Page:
Principal Financial Group reported about 150 claims across its life insurance business during the second quarter -- a claims experience that allowed the company to dial back its COVID-19 projection going forward.
Despite death numbers up to double what was expected in the spring, Principal is cutting its projected impact on earnings from $20 million to $10 million per 100,000 U.S. deaths from the virus.
"We're better able to just look at the nature of those claims, whether it be age, whether it be face amount, whether it be the size of the annuity product, and update how that translation happens between the general population experience and the experience of our insured population," explained Deanna Strable, Principal’s chief financial officer.
Principal reported a second-quarter operating revenue decline of 20.5% year over year to nearly $3.2 billion, a result of lower premiums and net investment income. However, total expenses decreased 25.7% year over year to $2.6 billion due to lower benefits, claims and settlement expenses as well as reduced operating expenses.
Principal reported declines in life insurance and annuity sales, a result largely offset by strong performance at the Specialty Benefits Insurance business. As a result, its U.S. Insurance Solution segment revenues grew 0.1% year over year to $1.1 billion.
During a conference call this morning, little mention was made of annuity sales, and Principal did not include an annuity focused slide in its accompanying report. In one of the few mentions of annuities, CEO Dan Houston said, "we continue to expect lower annuity sales for the remainder of the year."
The insurer's individual life book is "holding up well," said Amy Friedrich, president of U.S. insurance solutions.
"We have probably a disproportionate amount of working-age population, even in our individual life insurance coverage because of our business market focus," noted Friedrich, pointing out that they are generally smaller policies.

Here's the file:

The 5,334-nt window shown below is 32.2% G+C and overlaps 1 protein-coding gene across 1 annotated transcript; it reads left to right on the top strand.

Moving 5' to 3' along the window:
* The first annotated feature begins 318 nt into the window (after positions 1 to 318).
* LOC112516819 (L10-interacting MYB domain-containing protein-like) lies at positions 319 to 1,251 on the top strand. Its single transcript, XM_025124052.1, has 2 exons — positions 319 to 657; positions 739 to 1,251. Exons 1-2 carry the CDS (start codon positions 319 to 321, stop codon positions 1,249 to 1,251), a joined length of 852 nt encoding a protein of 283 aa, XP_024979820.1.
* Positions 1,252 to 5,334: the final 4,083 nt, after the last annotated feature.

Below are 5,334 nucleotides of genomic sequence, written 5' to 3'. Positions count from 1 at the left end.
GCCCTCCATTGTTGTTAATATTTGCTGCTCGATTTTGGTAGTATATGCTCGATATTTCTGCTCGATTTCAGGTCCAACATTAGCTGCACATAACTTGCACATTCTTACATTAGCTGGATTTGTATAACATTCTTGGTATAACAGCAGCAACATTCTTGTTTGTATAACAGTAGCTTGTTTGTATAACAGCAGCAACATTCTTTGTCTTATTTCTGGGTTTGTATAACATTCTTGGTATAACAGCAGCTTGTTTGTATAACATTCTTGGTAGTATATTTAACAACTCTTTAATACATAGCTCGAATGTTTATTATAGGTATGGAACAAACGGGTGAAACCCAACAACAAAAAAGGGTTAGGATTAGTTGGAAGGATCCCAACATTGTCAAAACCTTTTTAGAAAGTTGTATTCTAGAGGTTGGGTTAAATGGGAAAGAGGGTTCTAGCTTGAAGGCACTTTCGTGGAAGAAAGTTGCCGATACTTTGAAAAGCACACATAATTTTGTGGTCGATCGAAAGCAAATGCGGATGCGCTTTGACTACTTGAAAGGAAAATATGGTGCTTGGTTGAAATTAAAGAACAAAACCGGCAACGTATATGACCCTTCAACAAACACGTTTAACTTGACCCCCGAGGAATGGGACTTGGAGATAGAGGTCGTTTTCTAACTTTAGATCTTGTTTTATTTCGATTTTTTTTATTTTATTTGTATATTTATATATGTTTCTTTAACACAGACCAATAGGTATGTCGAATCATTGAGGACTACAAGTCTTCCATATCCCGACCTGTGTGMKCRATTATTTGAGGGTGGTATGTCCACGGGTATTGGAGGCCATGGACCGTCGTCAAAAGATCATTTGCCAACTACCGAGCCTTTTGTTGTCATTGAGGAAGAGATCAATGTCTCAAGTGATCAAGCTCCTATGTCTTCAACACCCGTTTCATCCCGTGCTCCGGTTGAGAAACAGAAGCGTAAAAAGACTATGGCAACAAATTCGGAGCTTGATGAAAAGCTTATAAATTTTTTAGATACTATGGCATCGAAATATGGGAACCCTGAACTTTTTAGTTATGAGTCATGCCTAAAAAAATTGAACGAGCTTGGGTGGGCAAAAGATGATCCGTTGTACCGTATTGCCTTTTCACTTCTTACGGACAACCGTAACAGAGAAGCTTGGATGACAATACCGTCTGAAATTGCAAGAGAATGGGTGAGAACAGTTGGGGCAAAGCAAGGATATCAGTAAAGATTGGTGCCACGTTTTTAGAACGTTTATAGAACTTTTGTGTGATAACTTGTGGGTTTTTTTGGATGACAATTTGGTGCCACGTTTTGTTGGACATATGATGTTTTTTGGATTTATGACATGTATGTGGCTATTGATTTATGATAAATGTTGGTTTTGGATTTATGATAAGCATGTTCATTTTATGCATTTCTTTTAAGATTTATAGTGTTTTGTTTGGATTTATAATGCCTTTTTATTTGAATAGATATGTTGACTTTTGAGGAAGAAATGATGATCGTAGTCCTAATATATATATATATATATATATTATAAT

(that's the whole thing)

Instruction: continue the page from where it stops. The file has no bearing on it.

Principal is seeing gains in its digital efforts, Houston said, partly because of its direct-to-consumer life insurance sales plan.
"Since January, we've had 25,000 applicants utilizing this tool," Houston said. "By leveraging our digital application tools, and investments in the underwriting automation, more than a third of our underwriting approvals are able to be completed with less than 10 minutes of underwriting time."
Benefits Business Strong
Principal's retirement benefits business held up well in the second quarter, due in part to the Paycheck Protection Program funds from the federal government, Houston said. But more importantly, Principal's business is heavily located within industries less affected by the pandemic, he added, such as professional services, wholesale trade, and finance and insurance.
"As a result, our U.S. retirement and group benefits businesses have had less of an impact from the current environment during the second quarter than some may have expected due to our intentional diversification by industry and geography," Houston explained.
Principal's second-quarter operating net income of $1.46 per share beat the Zacks Consensus Estimate by 11.5%. Company executives said diversity of products is helping Principal avoid serious financial trouble.
For example, the company's dental and vision claims were down during the quarter, mostly due to people staying inside. Principal projects increased claims for the remainder of 2020.
"Our assumption is the dental offices will stay open in the second half of the year," Friedrich said. "Our assumption also is that there will continue to be a little bit of pent-up demand, probably play through the rest of the year."
InsuranceNewsNet Senior Editor John Hilton has covered business and other beats in more than 20 years of daily journalism. John may be reached at [email protected]. Follow him on Twitter @INNJohnH.
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